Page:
Q enables Bond and Nomi to infiltrate Safin’s headquarters in a missile base, converted to a nanobot factory, on an island between Japan and Russia, where Obruchev is mass-producing the Heracles technology so Safin can use it to kill millions of people. Bond kills many of Safin’s men while Nomi kills Obruchev by pushing him into a nanobot vat. Madeleine escapes captivity while Safin releases Mathilde. Nomi takes Madeleine and Mathilde away from the island; Bond stays to open the island’s blast-resistant silo doors. He calls in a missile strike from HMS Dragon to destroy the factory, then kills Safin’s remaining men, including Primo.

Safin ambushes Bond, shooting him several times and infecting him with a vial containing nanobots programmed to kill Madeleine and Mathilde. Despite his injuries, Bond kills Safin after a fight and opens the silos. Speaking by radio with Madeleine, Bond tells her he loves her and encourages her to move on without him. Madeleine confirms that Mathilde is his daughter as Bond says goodbye. Missiles hit the island, destroying the nanobot factory and killing Bond. At MI6, M, Moneypenny, Nomi, Q, and Tanner drink in Bond’s memory. As Madeleine takes Mathilde to Matera, she tells her about her father, James Bond.

The key ingredient of NTTD is it shows two battered human beings threatening to break. Yes, it’s beautiful to look at, with luminous cinematography and thrilling kinetic action. But it thinks a little deeper than the surface gloss of a superficial action romp, holding its gaze on stuff that earlier Bond films didn’t think to show. Where does James Bond go when the film is over? What’s he like on vacation? What’s James Bond like when he’s having fun? NTTD includes Bond movie staples like gravity-defying car chases, ridiculous doomsday weapons and vast brutalist hideouts full of henchmen with silly facial tics to mow down. And it continues the many through-lines from Skyfall and Spectre. NTTD shows Bond living a life away from the banging and crashing, allowing Craig to display more than just a stern look cinched into a suit. We know from previous Bond outings that Craig is utterly assured as the suave secret agent, but we also know from his theater and television work that the man can act. And we know from Knives Out and Logan Lucky that he’s funny.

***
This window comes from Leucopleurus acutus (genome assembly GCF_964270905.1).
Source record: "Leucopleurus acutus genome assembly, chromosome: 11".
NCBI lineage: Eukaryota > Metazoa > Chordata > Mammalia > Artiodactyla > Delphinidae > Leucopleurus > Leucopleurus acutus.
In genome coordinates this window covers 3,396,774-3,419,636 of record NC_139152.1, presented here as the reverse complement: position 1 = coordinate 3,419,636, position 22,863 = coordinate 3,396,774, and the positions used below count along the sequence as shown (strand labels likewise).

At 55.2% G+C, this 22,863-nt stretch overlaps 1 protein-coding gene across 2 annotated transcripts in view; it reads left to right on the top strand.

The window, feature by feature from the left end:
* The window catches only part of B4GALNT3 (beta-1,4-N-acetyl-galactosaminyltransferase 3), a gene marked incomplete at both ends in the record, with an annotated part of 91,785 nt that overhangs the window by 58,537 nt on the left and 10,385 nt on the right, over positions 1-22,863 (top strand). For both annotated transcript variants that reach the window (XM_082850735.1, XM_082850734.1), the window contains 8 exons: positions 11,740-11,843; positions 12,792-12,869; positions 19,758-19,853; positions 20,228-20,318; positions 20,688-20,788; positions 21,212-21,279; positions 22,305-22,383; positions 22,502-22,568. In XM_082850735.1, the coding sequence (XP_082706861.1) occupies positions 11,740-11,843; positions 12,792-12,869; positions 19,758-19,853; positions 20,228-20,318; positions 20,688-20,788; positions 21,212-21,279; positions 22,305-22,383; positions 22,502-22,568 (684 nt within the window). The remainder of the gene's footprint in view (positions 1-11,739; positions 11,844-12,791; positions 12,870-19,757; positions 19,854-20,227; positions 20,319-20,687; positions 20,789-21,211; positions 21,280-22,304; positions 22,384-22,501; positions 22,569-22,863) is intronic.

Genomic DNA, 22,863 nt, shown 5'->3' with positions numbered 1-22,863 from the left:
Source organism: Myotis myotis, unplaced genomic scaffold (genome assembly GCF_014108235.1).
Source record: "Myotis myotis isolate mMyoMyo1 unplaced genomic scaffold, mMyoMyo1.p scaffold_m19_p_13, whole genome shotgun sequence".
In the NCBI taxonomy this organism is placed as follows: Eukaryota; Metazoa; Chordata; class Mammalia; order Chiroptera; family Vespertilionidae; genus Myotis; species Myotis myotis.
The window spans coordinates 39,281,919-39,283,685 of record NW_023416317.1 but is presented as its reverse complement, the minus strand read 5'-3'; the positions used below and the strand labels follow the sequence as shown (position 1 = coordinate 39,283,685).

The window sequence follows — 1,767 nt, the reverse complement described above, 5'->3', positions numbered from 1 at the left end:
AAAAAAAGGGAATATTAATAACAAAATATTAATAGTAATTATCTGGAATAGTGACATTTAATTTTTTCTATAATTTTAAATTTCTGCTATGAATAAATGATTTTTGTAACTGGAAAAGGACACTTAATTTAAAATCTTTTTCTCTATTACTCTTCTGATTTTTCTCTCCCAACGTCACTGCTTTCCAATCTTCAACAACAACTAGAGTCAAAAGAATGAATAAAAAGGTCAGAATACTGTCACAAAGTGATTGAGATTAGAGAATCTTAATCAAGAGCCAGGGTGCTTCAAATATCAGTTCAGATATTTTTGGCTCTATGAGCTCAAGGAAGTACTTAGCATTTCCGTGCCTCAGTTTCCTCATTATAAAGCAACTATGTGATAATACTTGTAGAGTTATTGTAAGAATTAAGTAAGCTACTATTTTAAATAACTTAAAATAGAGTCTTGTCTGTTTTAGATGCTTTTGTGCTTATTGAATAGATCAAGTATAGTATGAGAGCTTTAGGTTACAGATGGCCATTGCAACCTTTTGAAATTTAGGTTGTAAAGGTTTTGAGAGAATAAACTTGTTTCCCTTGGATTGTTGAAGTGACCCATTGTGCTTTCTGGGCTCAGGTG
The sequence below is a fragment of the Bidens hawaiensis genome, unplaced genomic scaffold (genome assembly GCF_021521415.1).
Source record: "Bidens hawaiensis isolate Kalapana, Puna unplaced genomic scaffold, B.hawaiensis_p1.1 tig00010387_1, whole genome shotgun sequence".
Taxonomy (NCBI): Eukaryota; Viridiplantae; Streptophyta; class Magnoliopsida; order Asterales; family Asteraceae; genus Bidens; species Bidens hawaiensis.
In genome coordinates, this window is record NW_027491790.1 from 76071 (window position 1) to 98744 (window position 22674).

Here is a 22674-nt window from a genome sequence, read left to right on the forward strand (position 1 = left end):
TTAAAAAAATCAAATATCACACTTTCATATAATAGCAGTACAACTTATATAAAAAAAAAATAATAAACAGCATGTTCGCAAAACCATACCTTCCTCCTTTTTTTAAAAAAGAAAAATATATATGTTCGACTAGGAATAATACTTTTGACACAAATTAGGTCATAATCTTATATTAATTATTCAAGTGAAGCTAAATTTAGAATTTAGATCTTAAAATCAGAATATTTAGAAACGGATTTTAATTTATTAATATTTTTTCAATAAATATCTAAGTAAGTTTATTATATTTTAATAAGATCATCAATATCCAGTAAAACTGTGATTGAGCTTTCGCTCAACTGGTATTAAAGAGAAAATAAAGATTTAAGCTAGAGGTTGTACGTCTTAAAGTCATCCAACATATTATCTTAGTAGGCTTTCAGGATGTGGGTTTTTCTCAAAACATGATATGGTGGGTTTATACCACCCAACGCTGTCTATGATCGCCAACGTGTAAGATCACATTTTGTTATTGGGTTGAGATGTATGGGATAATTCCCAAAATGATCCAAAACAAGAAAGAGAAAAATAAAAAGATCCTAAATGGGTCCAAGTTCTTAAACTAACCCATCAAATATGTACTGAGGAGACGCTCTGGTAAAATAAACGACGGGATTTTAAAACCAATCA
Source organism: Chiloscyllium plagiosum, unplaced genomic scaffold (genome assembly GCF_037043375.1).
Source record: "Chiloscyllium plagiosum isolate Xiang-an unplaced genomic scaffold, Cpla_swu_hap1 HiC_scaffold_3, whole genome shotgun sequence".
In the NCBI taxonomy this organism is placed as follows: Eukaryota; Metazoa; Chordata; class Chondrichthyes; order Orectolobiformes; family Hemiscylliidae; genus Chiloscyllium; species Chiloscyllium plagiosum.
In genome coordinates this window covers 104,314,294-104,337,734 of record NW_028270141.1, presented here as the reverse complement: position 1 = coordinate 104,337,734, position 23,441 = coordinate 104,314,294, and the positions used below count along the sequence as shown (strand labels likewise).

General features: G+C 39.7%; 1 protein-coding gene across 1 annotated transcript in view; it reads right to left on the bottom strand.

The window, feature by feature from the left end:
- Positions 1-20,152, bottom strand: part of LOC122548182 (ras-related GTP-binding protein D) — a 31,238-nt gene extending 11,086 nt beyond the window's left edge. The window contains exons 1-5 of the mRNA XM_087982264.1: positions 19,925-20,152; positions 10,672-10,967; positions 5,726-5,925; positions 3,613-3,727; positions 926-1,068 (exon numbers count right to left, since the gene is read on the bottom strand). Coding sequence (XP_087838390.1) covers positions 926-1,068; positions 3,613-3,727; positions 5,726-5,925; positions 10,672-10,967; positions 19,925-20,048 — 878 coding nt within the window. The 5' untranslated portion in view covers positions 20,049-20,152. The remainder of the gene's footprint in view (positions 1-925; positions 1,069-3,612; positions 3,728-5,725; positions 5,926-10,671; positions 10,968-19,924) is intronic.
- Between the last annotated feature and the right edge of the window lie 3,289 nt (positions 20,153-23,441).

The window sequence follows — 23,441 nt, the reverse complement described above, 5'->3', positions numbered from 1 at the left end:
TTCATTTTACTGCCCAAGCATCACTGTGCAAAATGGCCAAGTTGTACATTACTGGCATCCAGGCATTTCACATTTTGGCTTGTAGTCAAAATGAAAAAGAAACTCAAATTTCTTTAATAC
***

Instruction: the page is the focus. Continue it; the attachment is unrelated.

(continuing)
This unconstrained Bond can be romantic, playful — hell, even a bit camp. At times he’s practically goofing around. Then he’s deeply vulnerable. Then he’s back to business. There’s more than a holster under the tailoring, there’s a rounded human being. This transition from the “blunt instrument” of Casino Royale to a fleshed-out character comes thanks to the people around him, the men and women he loves and respects. Lashana Lynch does well but to all those wanting to see a female Bond, the entire concept is dreadful. Why not create a fresh agent?

A strong female character with her own story without wanting to claim 007’s legacy – woke doesn’t mean using female characters instead of male. It means allowing more roles to be developed for women instead of just reimagining male characters as female. Hopefully Hollywood has sense enough not to indulge in the same but sadly as we see with most new Amazon, Disney or Netflix shows and movies – LGBT and female rebooted movies, even if they don’t make sense – is the trend to make money on these days and since in the end, money is what is worshipped in Hollywood, we can wait for the day to cringe at a female 007 – Jamie Bondie – perhaps who is also a lesbian as apparently every Netflix female character is these days. Anyways, let’s say adieu to one of the best actors to play James Bond – Daniel Craig, and hope Tom Hardy or Idris Elba replaces him. A real 007 fan can hope.


Say goodbye in style to Daniel Craig in his final outing as James Bond, even though it isn’t his best.